In the subsections on each theme below, we discuss the results of each theme in more detail. The Stuart Maxwell test (generalised McNemar test) was used to determine if there was a significant change of opinion as a result of the deliberation. This is an appropriate method to do analysis on paired ratings across two points in time because the Stuart Maxwell test is applicable for >2 rating categories. Note that we are not trying to project results onto a population.

i. Theme 1: Prevention of genetic health conditions

Significant changes in opinion in favour of allowing the unconditional use of HHGE occurred from T1 to T3 with P1 (prevent the child being born with a serious heritable disease, from 65% to 93%, p = .033) and P5 (prevent the child being born with Down’s syndrome, from 45% to 79%, p = .018). This trend was also present but less pronounced with P2 (prevent the child being born with a less serious heritable disease, from 24% to 38%, p = .18), P3 (prevent the child being born with a disability like deafness or blindness, from 66% to 79%, p = .405), and P4 (prevent the child being born with albinism, from 21% to 28% p = .405).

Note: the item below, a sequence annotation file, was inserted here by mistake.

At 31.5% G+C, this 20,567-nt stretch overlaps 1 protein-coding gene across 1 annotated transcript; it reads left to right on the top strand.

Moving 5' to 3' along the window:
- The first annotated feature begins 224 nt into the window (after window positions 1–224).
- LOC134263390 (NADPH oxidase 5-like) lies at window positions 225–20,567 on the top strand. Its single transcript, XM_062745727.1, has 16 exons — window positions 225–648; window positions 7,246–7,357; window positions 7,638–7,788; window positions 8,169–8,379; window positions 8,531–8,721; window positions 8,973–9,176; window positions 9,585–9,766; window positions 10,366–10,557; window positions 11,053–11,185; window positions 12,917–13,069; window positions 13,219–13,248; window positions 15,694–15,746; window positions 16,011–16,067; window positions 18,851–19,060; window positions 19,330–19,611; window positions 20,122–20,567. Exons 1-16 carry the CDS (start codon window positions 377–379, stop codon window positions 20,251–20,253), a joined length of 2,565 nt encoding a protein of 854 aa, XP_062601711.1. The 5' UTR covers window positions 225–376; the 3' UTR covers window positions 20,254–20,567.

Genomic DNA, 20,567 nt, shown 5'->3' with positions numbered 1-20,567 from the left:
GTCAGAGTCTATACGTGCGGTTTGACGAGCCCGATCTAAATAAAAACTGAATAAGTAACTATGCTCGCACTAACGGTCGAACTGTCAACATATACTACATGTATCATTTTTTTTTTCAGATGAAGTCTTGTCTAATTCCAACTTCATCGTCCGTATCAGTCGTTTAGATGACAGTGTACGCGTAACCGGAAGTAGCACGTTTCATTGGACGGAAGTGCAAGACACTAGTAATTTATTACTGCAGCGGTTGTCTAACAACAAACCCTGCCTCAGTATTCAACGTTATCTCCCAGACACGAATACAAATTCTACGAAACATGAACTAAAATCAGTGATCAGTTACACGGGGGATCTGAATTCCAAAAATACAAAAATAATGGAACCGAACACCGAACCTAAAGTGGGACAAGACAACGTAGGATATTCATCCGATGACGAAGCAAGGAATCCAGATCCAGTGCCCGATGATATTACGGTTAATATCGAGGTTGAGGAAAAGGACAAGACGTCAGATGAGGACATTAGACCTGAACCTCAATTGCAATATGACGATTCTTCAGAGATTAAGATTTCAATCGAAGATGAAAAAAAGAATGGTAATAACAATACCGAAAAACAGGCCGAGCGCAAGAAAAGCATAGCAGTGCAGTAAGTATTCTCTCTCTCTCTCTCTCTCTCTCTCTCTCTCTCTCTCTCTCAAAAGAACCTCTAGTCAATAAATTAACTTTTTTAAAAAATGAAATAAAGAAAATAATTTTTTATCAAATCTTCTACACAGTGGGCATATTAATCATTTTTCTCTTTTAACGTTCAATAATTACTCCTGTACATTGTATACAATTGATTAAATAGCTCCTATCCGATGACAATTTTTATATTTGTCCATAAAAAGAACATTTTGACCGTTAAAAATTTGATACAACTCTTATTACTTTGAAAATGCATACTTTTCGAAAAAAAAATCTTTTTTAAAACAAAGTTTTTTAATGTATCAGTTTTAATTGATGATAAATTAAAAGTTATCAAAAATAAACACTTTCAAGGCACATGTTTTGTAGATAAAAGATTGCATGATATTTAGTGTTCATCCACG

Despite the general move of opinion towards the unconditional use of HHGE in this theme, in the case of two policy proposals, P2 (prevent the child being born with a less serious heritable disease) and P4 (prevent the child being born with albinism), the majority of participants favoured the conditional use of HHGE. This raises the question: What were the conditions that these participants had in mind?

In the case of P2 (prevent the child being born with a less serious heritable disease), participants viewed the examples of less serious heritable diseases, namely eczema and asthma, as sufficiently serious to justify using HHGE, but subject to the condition that more serious health conditions such as the examples provided in P1 be prioritised in the allocation of healthcare resources. This speaks to the value of equal access to HHGE qua healthcare service, contoured by the reality of limited resources.